The Department of Psychological Sciences offers PhD with training in the areas of Behavioral Neuroscience, Clinical, Cognitive, Developmental, Health, and Social. The Clinical program, which has been continuously accredited by the American Psychological Association since 1968, allows specialization in adult psychopathology, assessment, child clinical, clinical health psychology, and general clinical psychology. Students can also earn a minor in quantitative methods.
All incoming graduate students are considered to be potential PhD candidates. Formal admission into the PhD program is not made until students complete the MA thesis defense. Before students complete the MA requirements, the faculty members evaluate the student's performance and advise whether they are still being considered for the PhD program. The decision is based upon performance in all aspects of the MA program. Students admitted to the PhD program with an MA may be required to complete appropriate required courses if they have not had equivalent courses. The courses to be taken may be made a condition for admission to the doctoral program.
All students must pass a PhD candidacy examination, complete a doctoral dissertation, and pass an oral examination. Clinical students must fulfill the doctoral candidacy requirement with a candidacy paper. There is no foreign language requirement in the Psychological sciences PhD program. Under optimal conditions for those entering with a BA or BS, the PhD program requires four years for experimental students and five to six years for clinical students, including an APA approved internship. Some students take longer.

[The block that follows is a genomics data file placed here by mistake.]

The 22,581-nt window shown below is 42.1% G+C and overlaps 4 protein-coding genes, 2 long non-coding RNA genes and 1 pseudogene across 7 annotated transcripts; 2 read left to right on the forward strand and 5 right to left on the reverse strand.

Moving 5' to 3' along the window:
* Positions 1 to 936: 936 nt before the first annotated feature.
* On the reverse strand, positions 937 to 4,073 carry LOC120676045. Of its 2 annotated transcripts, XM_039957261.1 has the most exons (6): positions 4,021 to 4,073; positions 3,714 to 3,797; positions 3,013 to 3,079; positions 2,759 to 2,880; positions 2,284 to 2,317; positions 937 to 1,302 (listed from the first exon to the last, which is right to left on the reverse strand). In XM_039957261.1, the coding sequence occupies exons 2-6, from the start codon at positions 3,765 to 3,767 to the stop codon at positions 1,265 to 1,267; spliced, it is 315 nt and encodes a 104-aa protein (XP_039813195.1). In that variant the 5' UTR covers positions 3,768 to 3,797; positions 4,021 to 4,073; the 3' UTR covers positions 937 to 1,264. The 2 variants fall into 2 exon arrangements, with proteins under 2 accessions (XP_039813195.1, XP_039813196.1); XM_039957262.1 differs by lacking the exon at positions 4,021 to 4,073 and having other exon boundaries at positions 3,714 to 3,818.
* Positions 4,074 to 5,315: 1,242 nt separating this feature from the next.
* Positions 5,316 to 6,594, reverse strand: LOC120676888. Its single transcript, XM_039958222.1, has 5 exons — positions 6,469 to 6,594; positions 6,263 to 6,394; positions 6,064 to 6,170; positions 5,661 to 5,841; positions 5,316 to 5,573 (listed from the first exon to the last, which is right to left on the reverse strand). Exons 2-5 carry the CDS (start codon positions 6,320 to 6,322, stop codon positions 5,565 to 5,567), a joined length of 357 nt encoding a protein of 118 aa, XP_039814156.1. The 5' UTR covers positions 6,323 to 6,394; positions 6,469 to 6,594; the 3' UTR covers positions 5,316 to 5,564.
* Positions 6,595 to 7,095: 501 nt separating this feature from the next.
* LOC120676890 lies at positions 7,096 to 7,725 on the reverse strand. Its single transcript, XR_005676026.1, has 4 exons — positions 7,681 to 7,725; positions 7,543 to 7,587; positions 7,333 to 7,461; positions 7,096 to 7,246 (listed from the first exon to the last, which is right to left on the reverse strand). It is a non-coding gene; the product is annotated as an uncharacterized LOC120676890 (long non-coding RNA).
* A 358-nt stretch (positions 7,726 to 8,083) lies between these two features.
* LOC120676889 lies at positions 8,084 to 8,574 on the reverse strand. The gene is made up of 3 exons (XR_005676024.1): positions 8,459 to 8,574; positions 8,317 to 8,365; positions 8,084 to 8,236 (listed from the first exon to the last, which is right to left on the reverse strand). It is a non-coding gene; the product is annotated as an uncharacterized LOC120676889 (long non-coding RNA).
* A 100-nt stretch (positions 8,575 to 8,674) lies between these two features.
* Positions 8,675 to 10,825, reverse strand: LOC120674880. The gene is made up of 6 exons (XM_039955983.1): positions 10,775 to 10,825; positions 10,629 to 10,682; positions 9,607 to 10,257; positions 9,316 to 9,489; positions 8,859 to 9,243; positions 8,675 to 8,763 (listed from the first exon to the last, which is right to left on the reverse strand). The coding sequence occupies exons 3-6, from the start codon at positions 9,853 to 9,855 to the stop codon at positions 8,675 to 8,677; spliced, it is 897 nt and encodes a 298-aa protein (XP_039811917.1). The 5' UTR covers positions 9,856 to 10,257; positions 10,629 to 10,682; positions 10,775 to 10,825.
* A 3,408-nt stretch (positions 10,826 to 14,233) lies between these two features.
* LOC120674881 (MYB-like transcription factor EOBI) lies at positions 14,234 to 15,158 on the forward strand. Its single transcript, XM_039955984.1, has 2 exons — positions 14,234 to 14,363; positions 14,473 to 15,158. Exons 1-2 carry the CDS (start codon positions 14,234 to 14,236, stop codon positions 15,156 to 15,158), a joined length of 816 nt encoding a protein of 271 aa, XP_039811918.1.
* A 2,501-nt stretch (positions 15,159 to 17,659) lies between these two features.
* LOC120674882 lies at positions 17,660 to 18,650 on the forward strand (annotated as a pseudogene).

The curriculum and other aspects of training offered by the Department prepare students for careers in research, teaching, and/or clinical practice. The graduate program recognizes the necessity for students to acquire a fundamental knowledge of general psychology as well as more specialized training. The program is designed to acquaint students with the theoretical and research content in their areas of specialized study and to teach them the research skills necessary to become competent investigators. The Department considered research training important for all psychologists, regardless of their specific occupational goals, and believes it should begin as early as possible.
If you are considering applying to our graduate program, you can find more information on the following pages:
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